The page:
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Most Recent Customer Reviews
5.0 out of 5 stars Marvelous Book
It kept me moving through the pages, ignoring everything else, until I finished. John Grisham never lets us down. I can't wait for the next one.
Published 2 days ago by Patsy Houle
5.0 out of 5 stars Five Stars
Great product, fast delivery, super seller
Published 9 days ago by Kathleen Carson
4.0 out of 5 stars Another good Grisham novel!!
Good novel about a high practice lawyer going out to where disadvantaged people live.
Published 14 days ago by Jim Timmerman
5.0 out of 5 stars the street lawyer
another thrilling novel, wish it has a follow up..
Published 16 days ago by Amazon Customer
4.0 out of 5 stars A tribute to street lawyers!
An excellent overview of the homeless with John Grisham's normal legal umpf and suspense! If you don't feel for the homeless after this, then you never will!
Published 19 days ago by Lynette Bergh
5.0 out of 5 stars it was so good!
Read it twice, it was so good!
Published 20 days ago by joe sermons
5.0 out of 5 stars He is always a best read.
When you need a book that keeps you occupied, and not insulted, try almost any Grisham novel . Unlike other authors with common themes,ie legal/ partnership/small southern... Read more
Published 22 days ago by george15
5.0 out of 5 stars Five Stars
love john's books have all of them
Published 25 days ago by Ginger Knapp
3.0 out of 5 stars Three Stars
Not one of his best
Published 1 month ago by John J Dowling
5.0 out of 5 stars typical Grisham
Great story. Never a dull moment . I enjoyed this book very much. Now on to the next Grisham book
Published 1 month ago by Cheryl
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More About the Author

Long before his name became synonymous with the modern legal thriller, John Grisham was working 60-70 hours a week at a small Southaven, Mississippi law practice, squeezing in time before going to the office and during courtroom recesses to work on his hobby--writing his first novel. Born on February 8, 1955 in Jonesboro, Arkansas, to a construction worker and a homemaker, John Grisham as a child dreamed of being a professional baseball player. Realizing he didn't have the right stuff for a pro career, he shifted gears and majored in accounting at Mississippi State University. After graduating from law school at Ole Miss in 1981, he went on to practice law for nearly a decade in Southaven, specializing in criminal defense and personal injury litigation. One day at the DeSoto County courthouse, Grisham overheard the harrowing testimony of a twelve-year-old rape victim and was inspired to start a novel exploring what would have happened if the girl's father had murdered her assailants. Getting up at 5 a.m. every day to get in several hours of writing time before heading off to work, Grisham spent three years on A Time to Kill and finished it in 1987. Initially rejected by many publishers, it was eventually bought by Wynwood Press, who gave it a modest 5,000 copy printing and published it in June 1988.That might have put an end to Grishams hobby. However, he had already begun his next book, and it would quickly turn that hobby into a new full-time career. When he sold the film rights to The Firm to Paramount Pictures for $600,000, Grisham suddenly became a hot property among publishers, and book rights were bought by Doubleday. Spending 47 weeks on The New York Times bestseller list, The Firm became the bestselling novel of 1991.The successes of The Pelican Brief, which hit number one on the New York Times bestseller list, and The Client, which debuted at number one, confirmed Grisham's reputation as the master of the legal thriller. Grisham's success even renewed interest in A Time to Kill, which was republished in hardcover by Doubleday and then in paperback by Dell. This time around, it was a bestseller. Since first publishing A Time to Kill in 1988, Grisham has written one novel a year (his other books are The Firm, The Pelican Brief, The Client, The Chamber, The Rainmaker, The Runaway Jury, The Partner, The Street Lawyer, The Testament, The Brethren, A Painted House, Skipping Christmas, The Summons, The King of Torts, Bleachers, The Last Juror, The Broker, Playing for Pizza, and The Appeal) and all of them have become international bestsellers. There are currently over 225 million John Grisham books in print worldwide, which have been translated into 29 languages. Nine of his novels have been turned into films (The Firm, The Pelican Brief, The Client, A Time to Kill, The Rainmaker, The Chamber, A Painted House, The Runaway Jury, and Skipping Christmas), as was an original screenplay, The Gingerbread Man.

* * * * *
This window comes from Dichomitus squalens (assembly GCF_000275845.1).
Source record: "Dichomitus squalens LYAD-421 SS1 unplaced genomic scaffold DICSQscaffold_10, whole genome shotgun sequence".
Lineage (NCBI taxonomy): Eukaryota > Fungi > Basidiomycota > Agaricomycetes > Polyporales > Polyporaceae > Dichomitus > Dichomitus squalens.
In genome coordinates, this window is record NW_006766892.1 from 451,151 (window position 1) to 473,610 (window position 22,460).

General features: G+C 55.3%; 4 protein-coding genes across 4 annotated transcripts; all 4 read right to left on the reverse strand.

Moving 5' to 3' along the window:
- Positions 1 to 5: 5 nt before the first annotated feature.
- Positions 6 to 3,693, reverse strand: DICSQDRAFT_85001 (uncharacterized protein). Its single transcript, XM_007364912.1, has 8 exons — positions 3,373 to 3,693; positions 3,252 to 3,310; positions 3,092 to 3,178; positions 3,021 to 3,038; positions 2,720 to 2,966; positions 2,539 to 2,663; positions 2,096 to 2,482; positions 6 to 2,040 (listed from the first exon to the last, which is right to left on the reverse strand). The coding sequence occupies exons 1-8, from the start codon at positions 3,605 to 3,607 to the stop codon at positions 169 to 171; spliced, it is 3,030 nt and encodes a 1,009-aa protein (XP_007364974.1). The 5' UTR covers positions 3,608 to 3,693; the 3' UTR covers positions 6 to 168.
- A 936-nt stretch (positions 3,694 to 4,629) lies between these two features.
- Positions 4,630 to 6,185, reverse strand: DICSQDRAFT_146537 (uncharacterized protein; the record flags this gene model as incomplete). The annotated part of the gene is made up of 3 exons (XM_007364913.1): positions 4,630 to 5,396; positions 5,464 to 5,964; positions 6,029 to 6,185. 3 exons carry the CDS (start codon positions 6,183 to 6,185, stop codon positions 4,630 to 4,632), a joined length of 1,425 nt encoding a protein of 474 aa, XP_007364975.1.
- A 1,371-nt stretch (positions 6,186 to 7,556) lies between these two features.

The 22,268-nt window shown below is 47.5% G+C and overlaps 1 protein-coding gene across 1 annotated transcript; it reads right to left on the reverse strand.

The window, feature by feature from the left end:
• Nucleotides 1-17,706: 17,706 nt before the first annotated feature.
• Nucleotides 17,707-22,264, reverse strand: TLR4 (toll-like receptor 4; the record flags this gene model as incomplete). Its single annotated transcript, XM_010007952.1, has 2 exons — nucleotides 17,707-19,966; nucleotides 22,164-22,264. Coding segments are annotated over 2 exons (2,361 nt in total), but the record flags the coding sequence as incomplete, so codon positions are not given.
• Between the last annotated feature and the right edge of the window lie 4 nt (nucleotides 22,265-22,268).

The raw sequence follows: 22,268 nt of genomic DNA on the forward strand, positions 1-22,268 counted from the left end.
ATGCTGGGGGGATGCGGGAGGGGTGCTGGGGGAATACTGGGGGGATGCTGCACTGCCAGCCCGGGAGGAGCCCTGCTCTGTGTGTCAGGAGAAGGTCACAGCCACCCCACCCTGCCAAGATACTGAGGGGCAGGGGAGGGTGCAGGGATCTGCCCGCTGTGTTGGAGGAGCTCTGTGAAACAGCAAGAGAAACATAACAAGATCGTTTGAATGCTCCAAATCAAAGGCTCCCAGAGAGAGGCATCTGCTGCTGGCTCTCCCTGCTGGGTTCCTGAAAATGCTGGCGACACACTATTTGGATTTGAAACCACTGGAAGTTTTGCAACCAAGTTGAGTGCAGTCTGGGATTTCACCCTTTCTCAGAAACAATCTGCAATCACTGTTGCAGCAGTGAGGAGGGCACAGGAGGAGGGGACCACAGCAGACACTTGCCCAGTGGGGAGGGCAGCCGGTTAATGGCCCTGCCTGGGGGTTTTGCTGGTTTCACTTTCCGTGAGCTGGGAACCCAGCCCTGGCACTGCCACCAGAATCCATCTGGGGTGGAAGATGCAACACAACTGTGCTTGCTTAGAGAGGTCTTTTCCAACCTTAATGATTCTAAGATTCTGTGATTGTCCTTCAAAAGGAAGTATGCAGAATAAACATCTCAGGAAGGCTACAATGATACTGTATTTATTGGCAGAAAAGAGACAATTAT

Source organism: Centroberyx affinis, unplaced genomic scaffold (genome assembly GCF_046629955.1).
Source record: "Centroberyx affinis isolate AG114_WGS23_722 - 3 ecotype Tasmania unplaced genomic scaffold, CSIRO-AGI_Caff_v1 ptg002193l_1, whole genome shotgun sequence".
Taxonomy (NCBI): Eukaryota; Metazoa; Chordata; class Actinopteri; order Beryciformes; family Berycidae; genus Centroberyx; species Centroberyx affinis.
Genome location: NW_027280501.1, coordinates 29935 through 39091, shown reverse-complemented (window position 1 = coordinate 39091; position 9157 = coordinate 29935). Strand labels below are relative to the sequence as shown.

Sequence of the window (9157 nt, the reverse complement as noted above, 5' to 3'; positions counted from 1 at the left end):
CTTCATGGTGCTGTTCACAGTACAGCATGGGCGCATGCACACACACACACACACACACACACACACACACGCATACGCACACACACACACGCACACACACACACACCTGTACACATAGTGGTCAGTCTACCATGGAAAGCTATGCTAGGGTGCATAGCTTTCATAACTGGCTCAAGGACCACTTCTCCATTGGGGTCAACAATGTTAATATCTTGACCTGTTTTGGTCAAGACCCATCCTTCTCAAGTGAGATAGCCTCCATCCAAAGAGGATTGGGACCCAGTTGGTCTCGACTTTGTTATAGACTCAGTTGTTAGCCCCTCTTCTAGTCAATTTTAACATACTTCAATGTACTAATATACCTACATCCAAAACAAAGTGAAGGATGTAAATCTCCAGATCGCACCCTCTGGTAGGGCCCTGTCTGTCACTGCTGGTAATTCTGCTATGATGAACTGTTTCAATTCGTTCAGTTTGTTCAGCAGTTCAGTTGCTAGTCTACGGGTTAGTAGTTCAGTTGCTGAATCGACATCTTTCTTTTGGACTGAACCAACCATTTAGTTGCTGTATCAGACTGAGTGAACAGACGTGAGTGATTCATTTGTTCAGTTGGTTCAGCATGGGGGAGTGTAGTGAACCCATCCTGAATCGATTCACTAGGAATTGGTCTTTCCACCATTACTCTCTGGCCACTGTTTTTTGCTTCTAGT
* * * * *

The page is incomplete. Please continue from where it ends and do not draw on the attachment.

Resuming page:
Photo credit Maki Galimberti